Morolake Akinson is a two time relay 4x100m gold medalist, and last winter, won the U.S. indoor championships. Stuart Weir wrote this piece on Morolake before and after she sustained a season ending achilles injury.
We wish Morolake a speedy recovery. This story, as Stuart notes is a fascinating biography of one of our countries’ finest sprinters.
This article was meant to discuss whether Morolake Akinosun, the reigning US Indoor 60m champion, could retain her title this weekend (16-18 February) in Albuquerque. Sadly she tore her achilles at a meet 3 weeks ago and may not compete at all this season. Nonetheless, Morelake is an interesting athlete and well worthy of a feature in RunBlogRun.
Let’s get the name out of the way first. It is Nigerian from the Uriba tribe and language and means “This is mine to treasure”. She was born in Nigeria but came to the US when she was about three years old. She describes the importance of her Nigerian heritage as “huge” and accepts that stadium announcers will also always stumble over her name: “It happens all the time. I have been getting it my entire life”.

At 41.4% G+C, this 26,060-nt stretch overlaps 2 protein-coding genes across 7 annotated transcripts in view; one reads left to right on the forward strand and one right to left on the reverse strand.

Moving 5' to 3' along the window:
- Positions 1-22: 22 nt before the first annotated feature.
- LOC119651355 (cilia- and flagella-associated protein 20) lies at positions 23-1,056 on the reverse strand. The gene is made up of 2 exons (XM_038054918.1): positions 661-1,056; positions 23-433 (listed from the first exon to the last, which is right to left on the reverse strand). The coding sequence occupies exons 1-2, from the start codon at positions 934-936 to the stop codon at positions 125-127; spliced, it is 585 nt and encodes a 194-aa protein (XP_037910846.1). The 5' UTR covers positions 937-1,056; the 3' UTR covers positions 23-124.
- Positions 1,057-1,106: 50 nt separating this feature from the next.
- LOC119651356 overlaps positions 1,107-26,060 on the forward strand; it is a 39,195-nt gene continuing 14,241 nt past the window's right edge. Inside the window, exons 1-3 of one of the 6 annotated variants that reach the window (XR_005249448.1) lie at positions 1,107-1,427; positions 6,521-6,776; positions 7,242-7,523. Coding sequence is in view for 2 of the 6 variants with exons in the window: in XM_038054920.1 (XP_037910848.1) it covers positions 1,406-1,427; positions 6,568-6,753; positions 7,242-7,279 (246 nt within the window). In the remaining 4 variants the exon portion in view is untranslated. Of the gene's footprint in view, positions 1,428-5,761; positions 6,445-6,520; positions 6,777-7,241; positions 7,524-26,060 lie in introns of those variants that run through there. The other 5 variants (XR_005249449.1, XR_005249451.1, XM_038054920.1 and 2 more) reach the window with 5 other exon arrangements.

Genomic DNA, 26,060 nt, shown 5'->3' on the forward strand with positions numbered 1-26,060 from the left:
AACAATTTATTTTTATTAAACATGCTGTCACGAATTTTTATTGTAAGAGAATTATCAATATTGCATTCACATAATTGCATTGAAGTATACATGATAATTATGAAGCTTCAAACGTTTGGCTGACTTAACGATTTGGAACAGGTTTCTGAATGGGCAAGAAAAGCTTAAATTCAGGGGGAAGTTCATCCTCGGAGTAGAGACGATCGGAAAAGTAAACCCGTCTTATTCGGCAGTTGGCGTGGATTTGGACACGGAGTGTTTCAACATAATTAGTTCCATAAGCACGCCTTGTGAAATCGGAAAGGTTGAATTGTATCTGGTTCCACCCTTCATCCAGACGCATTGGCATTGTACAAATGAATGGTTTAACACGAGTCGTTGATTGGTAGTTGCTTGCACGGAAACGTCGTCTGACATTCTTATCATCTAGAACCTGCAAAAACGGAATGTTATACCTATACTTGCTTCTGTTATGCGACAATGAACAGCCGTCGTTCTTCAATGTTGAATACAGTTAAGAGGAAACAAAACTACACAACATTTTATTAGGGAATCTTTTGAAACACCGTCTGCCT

As a collegiate athlete she is a 13 time Big 12 Champion, a two time Big Ten Champion and a 13 time All American. She came fourth in the US trials 100m in 2016. After being NCAA champion in 2014 and 2015, she was only fourth in 2016. Thus she went into the trials with no one expecting much from her but she had a different mindset: “No one was paying much attention to me. But from what I had seen myself do in practice, the faith that I and my coach had, I knew I could do it. So I had a lot of faith in myself, going into the trials”. English Gardner won with Tianna Bartoletta second and Tori Bowie third. Akinosun was fourth in 10.95, enough to make the 2016 Olympic relay team. “The three girls ahead of me ran 10.7s”, she said “and I ran a PR but I was on the team and I was ecstatic to be there. I was in a great place and I was not upset at all. I just appreciated being in the meet”.